In July 1978 Curt Stewart, President and Artistic Director of HVFT, complained to the United States Department of Labor about claimed racial discrimination by the Orange County ETA. Mr. Stewart complained to the Department of Labor again in November 1978, mentioning particularly the denial of funding for HVFT's Theatre Arts project. In late 1978 and early 1979 the Department of Labor investigated these allegations, conducting an "overall Equal Employment Compliance Review" of the Orange County CETA program, simultaneously with its consideration of Mr. Stewart's complaint. Mr. James A. Ware, the Regional Administrator for Region II of the United States Department of Labor's ETA, informed Mr. Stewart by letter in July 1979 that the investigation had not substantiated HVFT's allegations of racial discrimination, but did direct that the two abolished PSE positions in complainant's workforce should be "immediately restored". Mr. Ware proposed that HVFT be allowed to resubmit its theatre arts project application or a substitute as a remedy because his investigation had found that the project had been improperly evaluated. HVFT wrote to Mr. Ware stating that these suggested remedies were inadequate; HVFT requested that it be awarded damages instead. Mr. Ware informed the HVFT that the Department of Labor does not award damages in such situations.
Plaintiff also alleges that in December 1978 at a public session of the ETA Advisory Council, June Cook stated that HVFT had not paid its third quarter withholding taxes to the Internal Revenue Service. Finally, plaintiff alleges that during the Spring and early Summer of 1978 June Cook made a number of derogatory comments about HVFT and Curtis Stewart. Ms. Cook allegedly criticized HVFT privately and publicly by stating that the HVFT "did not have non-CETA personnel supervising CETA personnel, and that therefore HVFT was in violation of CETA regulations," although plaintiff asserts that during the period in question "there was no CETA regulation, law or policy mandating that it was improper for a CETA paid employee to supervise other CETA employees." Ms. Cook also allegedly "initiated inquiries into the personal life-style and sexual relations" of Mr. Stewart.
Upon filing the complaint in this action on October 17, 1980, plaintiff moved by order to show cause for a preliminary injunction returnable October 27, 1980. Plaintiff requested that defendants be preliminarily enjoined (1) to pay plaintiff $ 12,500.00 as damages for defendants' unlawful abolition of the two Title II PSE positions, and (2) to pay plaintiff $ 188,008.80 for the institution and completion of the theatre arts project, or alternatively, to re-evaluate HVFT's application for CETA funding for the theatre arts project. On the return date, the motion for a preliminary injunction was withdrawn by the plaintiff upon a stipulation that plaintiff would submit an application for CETA funding for a "theatre arts" project for the 1980-81 fiscal year, and that defendant Orange County ETA would evaluate the application fairly in the ordinary course of its business.
Defendants assert in support of their motion that plaintiff lacks standing to maintain its claims of discrimination on account of race; that claims under CETA therefore must be dismissed for lack of jurisdiction; that the allegations under 26 U.S.C. §§ 7217 and 6103 fail to state a claim upon which relief can be granted, and that all claims of racial discrimination against Orange County are barred by the special New York statutes of limitations affecting municipal corporations and governmental subdivisions.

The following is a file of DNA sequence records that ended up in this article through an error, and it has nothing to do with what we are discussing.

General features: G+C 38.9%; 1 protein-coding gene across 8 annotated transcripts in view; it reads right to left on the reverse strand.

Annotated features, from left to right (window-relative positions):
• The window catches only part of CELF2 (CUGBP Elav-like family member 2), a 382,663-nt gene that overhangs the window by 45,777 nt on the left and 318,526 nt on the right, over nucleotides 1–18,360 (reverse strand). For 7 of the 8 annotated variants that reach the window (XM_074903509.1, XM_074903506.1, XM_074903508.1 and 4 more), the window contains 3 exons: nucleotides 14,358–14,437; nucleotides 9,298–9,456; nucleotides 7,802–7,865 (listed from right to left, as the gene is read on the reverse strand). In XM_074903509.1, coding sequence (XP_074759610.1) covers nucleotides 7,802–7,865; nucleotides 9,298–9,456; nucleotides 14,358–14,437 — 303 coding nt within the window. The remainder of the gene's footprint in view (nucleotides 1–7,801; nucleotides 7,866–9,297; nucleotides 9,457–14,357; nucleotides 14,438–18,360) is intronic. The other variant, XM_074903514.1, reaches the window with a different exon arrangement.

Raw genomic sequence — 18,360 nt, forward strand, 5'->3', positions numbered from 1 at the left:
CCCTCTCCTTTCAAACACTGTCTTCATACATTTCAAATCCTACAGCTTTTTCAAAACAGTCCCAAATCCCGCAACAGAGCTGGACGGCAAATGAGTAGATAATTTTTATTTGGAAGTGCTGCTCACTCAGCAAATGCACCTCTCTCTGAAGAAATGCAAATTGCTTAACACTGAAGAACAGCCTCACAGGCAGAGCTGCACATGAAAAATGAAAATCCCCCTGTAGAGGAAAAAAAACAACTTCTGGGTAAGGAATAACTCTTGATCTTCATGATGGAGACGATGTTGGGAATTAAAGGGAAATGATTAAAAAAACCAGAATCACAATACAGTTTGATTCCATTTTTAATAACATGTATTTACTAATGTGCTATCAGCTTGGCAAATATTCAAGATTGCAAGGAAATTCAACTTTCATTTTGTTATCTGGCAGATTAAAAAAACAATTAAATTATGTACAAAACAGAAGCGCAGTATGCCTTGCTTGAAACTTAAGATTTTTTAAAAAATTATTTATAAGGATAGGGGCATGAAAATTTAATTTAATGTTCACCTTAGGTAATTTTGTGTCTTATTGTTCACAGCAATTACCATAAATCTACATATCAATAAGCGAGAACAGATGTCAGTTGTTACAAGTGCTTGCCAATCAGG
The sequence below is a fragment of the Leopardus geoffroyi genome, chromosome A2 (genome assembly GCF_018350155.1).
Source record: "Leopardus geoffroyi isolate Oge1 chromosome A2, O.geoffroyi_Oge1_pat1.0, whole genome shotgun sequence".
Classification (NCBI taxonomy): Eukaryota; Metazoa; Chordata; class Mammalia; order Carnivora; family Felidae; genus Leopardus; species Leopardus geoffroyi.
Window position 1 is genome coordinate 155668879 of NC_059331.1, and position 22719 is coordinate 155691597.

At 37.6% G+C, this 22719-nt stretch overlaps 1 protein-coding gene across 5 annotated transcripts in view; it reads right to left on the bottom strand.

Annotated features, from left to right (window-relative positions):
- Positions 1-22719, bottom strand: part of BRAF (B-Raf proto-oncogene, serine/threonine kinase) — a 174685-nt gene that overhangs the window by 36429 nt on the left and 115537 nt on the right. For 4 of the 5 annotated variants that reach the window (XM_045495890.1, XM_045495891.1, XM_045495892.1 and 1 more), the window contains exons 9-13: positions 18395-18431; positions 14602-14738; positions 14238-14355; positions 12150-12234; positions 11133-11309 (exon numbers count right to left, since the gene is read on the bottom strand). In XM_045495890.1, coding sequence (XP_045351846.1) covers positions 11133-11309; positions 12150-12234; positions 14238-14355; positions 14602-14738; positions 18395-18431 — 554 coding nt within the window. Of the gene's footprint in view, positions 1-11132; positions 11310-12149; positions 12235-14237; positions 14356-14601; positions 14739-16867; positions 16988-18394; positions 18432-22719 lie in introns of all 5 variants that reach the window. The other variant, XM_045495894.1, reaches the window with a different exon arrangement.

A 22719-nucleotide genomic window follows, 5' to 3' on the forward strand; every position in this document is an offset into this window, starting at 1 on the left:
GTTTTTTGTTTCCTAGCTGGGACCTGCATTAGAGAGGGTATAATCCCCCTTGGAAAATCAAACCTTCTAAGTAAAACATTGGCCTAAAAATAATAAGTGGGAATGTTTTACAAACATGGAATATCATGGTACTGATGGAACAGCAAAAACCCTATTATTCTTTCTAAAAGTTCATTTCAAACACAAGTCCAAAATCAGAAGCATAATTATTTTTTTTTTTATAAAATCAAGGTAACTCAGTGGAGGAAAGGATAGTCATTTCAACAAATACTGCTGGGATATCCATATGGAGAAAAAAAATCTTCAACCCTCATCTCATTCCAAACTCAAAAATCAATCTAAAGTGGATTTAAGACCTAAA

Defendants assert, and the Court agrees, that because plaintiff HVFT, as a corporation, has no racial identity, it cannot have been the target of any racial discrimination, and therefore has no standing to maintain its claims under the Civil Rights laws and the Fifth and Fourteenth Amendments.
The standing doctrine in federal court comprises both constitutional requirements and prudential limitations. To satisfy the constitutional Article III jurisdictional requirement that a "case or controversy" has been presented to the Court, a plaintiff must show that it has suffered a "distinct and palpable injury," and that a "fairly traceable connection" exists between this injury and the defendants' challenged actions. Duke Power Co. v. Carolina Environmental Study Group, 438 U.S. 59, 72, 98 S. Ct. 2620, 2630, 57 L. Ed. 2d 595 (1978); Village of Arlington Heights v. Metropolitan Housing Development Corp., 429 U.S. 252, 261, 97 S. Ct. 555, 561, 50 L. Ed. 2d 450 (1977); Warth v. Seldin, 422 U.S. 490, 501, 95 S. Ct. 2197, 2206, 45 L. Ed. 2d 343 (1975).
Prudential limitations on standing, founded on considerations of judicial restraint, have also been articulated by the Supreme Court, although the elements of these limitations have not been stated as clearly as have the Article III requirements. In Data Processing Service v. Camp, 397 U.S. 150, 153, 90 S. Ct. 827, 829, 25 L. Ed. 2d 184 (1970), the Supreme Court stated that prudential limitations involved the question "whether the interest sought to be protected by the complainant is arguably within the zone of interests to be protected or regulated by the (relevant) statute or constitutional guaranty." See Warth v. Seldin, supra, at 500-01. More recently, however, the Supreme Court has suggested that plaintiffs need not "demonstrate a connection between the injuries they claim and the constitutional rights being asserted," except in the context of taxpayer suits. Duke Power Co. v. Carolina Env. Study Group, supra, at 78-80, 98 S. Ct. at 2633-2634. One prudential limitation on standing has been reiterated in ...